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Theresa May says Donald Trump '100% behind Nato'

Donald Trump is "100% behind Nato", Theresa May has said following their first meeting.

In the past, Mr Trump has described the organisation as "obsolete" and questioned the contribution of some members.

But speaking at the White House today, Mrs May told a joint press conference: "Today we have reaffirmed our unshakeable commitment to this alliance. Mr President, I think you confirmed that you are 100% behind Nato."

During the press conference:

  • Mrs May revealed the president had accepted an invitation to make a state visit to the UK later this year
  • Mr Trump hailed the "special relationship" between the two countries as "one of the great forces in history"
  • The president said he would allow decisions on torture to be made by his defence secretary James Mattis
  • And Mr Trump said Brexit would be a "wonderful thing" for the UK

Mrs May is the first world leader to meet with Mr Trump following his inauguration last week.

Following talks in the Oval Office, Mr Trump hailed the "special relationship" between the UK and US as one of the "great bonds" - and pledged his support to it.

He said: "The special relationship between our two countries has been one of the great forces in history for justice and peace.

"Today the US renews our deep bond with Britain - military, financial, cultural and political."

He continued: "We pledge our lasting support to this most special relationship.

"Together, America and the United Kingdom are a beacon for prosperity and the rule of law."

The prime minister said that, among other things, the two leaders had agreed on the need to "eradicate" so-called Islamic State and radical Islamic ideology.

She said that President Trump had also reasserted his support for NATO.

"We are united in our recognition of NATO as the bulwark of our collective defence - today we have reaffirmed our unshakeable commitment to this alliance," she said.

After their highly-anticipated meeting on Friday, Mr Trump claimed the UK-US relationship had "never been stronger."

He revealed that the two countries were looking to strengthen their mutual ties, including business, commerce and foreign affairs.

Mrs May congratulated the President on his "stunning" election victory in November, and said that there was "much" on which the two leaders had agreed.

The Prime Minister revealed that she had extended an invitation from the Queen for the President to make a state visit to the UK later this year, which Mr Trump had accepted.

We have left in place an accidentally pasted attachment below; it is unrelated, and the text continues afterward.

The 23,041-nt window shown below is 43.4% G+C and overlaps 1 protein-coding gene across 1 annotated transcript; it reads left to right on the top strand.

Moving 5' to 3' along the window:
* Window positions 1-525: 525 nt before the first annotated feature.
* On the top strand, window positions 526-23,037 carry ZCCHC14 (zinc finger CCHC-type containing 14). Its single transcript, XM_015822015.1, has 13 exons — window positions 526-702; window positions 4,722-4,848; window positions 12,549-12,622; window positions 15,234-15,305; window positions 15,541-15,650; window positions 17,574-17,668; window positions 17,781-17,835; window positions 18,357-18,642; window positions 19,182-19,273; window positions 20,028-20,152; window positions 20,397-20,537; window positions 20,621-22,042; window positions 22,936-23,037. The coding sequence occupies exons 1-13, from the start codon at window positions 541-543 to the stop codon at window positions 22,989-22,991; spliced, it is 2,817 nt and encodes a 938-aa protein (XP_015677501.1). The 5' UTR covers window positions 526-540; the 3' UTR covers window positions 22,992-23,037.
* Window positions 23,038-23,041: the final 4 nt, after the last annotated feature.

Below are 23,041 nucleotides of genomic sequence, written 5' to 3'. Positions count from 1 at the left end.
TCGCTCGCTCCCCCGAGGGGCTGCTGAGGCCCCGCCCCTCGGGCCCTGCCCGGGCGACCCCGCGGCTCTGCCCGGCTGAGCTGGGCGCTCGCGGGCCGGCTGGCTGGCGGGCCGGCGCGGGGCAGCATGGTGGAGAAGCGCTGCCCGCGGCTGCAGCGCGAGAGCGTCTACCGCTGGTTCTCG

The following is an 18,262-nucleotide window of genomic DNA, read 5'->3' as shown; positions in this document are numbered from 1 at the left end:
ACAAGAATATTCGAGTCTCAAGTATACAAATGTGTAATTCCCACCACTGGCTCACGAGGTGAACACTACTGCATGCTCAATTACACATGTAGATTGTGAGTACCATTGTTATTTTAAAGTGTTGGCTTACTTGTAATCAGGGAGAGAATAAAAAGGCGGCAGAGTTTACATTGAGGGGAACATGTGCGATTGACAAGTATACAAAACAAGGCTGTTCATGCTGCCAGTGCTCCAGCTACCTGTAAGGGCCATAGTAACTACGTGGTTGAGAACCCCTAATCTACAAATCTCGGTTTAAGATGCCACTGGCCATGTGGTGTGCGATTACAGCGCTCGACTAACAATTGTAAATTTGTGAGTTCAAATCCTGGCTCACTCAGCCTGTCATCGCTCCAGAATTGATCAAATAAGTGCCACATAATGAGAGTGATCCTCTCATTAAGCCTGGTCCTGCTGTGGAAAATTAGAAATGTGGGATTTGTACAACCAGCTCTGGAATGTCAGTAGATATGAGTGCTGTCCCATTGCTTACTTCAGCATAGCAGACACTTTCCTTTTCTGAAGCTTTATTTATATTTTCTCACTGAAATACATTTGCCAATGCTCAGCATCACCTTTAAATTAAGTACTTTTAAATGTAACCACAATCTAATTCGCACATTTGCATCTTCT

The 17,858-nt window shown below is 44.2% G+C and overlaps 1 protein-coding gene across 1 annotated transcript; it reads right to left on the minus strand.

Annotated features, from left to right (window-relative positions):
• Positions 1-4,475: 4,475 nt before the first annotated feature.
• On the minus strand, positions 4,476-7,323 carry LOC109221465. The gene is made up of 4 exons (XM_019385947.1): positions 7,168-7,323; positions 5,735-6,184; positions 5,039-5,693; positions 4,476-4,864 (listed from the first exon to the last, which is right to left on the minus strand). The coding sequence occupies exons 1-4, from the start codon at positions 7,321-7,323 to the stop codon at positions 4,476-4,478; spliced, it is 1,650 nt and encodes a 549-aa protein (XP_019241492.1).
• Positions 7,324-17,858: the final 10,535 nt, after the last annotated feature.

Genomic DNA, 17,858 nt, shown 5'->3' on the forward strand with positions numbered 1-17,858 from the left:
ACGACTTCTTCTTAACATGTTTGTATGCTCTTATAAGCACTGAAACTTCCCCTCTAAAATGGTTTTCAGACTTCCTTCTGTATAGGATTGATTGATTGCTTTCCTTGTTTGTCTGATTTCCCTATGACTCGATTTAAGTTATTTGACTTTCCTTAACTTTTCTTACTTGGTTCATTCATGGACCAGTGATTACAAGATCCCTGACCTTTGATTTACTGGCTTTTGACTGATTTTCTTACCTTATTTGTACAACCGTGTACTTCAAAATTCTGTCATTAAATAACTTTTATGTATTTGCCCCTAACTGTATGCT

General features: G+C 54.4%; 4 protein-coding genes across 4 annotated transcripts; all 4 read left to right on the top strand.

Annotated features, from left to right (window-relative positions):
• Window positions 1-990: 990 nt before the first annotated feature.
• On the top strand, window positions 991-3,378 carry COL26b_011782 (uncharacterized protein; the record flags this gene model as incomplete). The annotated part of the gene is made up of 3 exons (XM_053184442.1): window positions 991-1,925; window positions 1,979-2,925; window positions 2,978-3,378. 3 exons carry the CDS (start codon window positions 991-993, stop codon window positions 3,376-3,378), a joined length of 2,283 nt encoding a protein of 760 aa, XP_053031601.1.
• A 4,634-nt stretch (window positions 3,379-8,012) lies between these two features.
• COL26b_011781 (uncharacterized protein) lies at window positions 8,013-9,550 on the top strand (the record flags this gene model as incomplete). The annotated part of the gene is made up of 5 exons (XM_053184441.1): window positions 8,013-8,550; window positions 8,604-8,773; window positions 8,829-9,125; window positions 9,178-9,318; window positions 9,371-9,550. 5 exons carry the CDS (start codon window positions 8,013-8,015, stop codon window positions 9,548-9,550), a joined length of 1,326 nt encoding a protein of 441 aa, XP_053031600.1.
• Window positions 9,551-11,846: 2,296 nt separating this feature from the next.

Speaking of her visit to Washington, she said: "The invitation is an indication of the strength and importance of the special relationship that exists between our two countries.

"A relationship based on the bonds of history, of family, kinship and common interests."

Mrs May also appeared confident that a post-Brexit trade deal could be struck between the US and UK.

She added that high-level trade talks could be in the offing very quickly.

"I think the President and I are ambitious to build on this relationship in order to grow our respective economies, provide the high-skilled and high-paid jobs of the future for working people across America and the UK," she said.

Mrs May added: "I'm convinced that a trade deal between the US and the UK is in the national interests of both countries and will cement the crucial relationship that exists between us - particularly as the UK leaves the EU and reaches out to the world."

The President reiterated that Brexit was an "example of things to come," adding that it was going to be a "wonderful thing".

"When it irons out you are going to have your own identity," he said.

"You are going to have the people that you want in your country, and you are going to be able to make free-trade deals without somebody watching you and what you're doing."

Mr Trump was challenged about his support for torture and insisted that he would allow decisions to be made by his defence secretary James Mattis - who has different views on the issue.

Donald Trump with defence secretary James Mattis. Credit: AP

Explaining his position on torture, Mr Trump said: "We have a great general who has just been appointed secretary of defence, general James Mattis and he has stated publicly that he does not necessarily believe in torture or waterboarding - or however you want to define it. Enhanced interrogation would be words that a lot of people would like to use.

"I don't necessarily agree but he will override because I am giving him that power. He is an expert, he is highly respected, he is the general's general."

Speaking of Russia, President Trump said he hoped for a "fantastic" relationship with Vladimir Putin.

He said the two countries could strengthen their bonds if they united in the goal to defeat so-called Islamic State.

President Trump warned that it was "very early" to be talking of loosening sanctions imposed by the US on Russia, but said he looked forward to having a "great relationship with all countries."

Mrs May added that the UK believed the sanctions should continue.

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